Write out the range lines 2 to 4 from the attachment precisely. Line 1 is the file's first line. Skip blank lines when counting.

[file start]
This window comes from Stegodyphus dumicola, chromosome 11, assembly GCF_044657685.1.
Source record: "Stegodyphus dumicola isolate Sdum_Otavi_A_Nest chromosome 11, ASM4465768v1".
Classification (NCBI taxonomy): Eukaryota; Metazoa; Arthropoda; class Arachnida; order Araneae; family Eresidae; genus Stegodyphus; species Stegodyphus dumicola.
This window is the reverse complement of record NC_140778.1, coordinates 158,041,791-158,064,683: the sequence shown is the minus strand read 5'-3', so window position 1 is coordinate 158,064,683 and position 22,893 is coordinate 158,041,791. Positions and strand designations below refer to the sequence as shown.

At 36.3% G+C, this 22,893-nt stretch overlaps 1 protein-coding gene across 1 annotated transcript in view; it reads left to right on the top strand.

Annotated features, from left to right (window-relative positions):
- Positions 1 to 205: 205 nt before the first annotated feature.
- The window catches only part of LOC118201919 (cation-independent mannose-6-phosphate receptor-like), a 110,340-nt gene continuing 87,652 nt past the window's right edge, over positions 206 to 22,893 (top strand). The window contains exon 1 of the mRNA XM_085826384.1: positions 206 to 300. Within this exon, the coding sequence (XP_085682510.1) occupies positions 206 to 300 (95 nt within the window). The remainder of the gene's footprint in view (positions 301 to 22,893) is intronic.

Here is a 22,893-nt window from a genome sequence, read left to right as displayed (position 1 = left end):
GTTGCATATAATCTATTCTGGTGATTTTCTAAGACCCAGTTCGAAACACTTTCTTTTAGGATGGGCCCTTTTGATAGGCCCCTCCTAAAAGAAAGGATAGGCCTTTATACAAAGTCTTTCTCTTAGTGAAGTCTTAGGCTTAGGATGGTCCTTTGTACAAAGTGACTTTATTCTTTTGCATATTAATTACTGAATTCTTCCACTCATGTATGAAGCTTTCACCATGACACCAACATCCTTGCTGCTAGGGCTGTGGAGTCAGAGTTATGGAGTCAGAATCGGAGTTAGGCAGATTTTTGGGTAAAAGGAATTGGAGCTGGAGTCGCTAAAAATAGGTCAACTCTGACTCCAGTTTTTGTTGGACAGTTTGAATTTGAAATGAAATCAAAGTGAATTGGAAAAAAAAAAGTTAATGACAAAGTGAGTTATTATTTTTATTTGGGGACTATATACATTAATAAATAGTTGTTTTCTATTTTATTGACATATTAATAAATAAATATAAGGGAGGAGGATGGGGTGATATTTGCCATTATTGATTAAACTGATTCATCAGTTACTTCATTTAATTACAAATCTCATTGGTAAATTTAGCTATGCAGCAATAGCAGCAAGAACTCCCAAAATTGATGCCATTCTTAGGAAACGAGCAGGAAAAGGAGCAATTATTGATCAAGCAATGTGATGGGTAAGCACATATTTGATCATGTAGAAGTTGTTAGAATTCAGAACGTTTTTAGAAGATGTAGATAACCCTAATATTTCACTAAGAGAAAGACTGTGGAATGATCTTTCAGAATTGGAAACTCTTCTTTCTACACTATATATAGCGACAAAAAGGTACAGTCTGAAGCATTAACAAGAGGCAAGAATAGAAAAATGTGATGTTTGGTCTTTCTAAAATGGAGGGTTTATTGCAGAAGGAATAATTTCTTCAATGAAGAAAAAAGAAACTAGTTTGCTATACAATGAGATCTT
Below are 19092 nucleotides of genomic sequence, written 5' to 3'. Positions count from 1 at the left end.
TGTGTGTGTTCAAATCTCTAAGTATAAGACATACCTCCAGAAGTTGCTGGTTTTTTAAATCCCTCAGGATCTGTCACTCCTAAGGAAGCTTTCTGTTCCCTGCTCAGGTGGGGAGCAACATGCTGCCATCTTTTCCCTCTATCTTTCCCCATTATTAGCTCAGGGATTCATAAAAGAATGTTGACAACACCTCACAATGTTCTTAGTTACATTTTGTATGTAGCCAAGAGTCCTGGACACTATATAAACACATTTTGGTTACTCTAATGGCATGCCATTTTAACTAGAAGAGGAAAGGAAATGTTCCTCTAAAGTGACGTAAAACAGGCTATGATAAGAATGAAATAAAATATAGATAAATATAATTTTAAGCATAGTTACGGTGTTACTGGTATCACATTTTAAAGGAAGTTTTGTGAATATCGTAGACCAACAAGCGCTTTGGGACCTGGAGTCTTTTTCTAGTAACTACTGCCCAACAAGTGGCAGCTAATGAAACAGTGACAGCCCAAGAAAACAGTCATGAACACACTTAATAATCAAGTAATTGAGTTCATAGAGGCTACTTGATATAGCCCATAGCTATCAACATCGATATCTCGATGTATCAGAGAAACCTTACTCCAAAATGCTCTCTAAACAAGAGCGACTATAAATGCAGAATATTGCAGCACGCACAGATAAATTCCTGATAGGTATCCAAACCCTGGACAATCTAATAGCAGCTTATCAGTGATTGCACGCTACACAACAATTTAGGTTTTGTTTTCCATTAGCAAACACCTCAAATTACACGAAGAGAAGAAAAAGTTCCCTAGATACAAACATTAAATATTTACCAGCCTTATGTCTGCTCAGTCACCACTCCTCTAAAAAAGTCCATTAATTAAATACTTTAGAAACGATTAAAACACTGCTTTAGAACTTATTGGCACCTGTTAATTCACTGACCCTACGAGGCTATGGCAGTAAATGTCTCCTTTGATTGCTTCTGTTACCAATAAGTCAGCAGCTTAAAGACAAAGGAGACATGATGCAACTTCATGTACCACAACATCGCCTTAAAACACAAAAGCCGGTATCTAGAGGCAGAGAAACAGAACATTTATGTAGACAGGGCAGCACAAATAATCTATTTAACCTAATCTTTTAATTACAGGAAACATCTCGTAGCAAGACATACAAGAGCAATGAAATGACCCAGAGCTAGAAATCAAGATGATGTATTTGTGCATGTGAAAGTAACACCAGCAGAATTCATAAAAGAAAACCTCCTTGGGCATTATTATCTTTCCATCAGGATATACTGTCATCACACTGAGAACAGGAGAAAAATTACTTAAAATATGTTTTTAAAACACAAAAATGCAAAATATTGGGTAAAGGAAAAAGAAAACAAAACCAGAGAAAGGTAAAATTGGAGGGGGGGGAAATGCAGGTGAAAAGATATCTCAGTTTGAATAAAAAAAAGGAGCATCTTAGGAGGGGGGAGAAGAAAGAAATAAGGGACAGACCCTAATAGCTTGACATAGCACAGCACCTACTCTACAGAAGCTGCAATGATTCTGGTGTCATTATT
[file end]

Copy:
Source record: "Stegodyphus dumicola isolate Sdum_Otavi_A_Nest chromosome 11, ASM4465768v1".
Classification (NCBI taxonomy): Eukaryota; Metazoa; Arthropoda; class Arachnida; order Araneae; family Eresidae; genus Stegodyphus; species Stegodyphus dumicola.
This window is the reverse complement of record NC_140778.1, coordinates 158,041,791-158,064,683: the sequence shown is the minus strand read 5'-3', so window position 1 is coordinate 158,064,683 and position 22,893 is coordinate 158,041,791. Positions and strand designations below refer to the sequence as shown.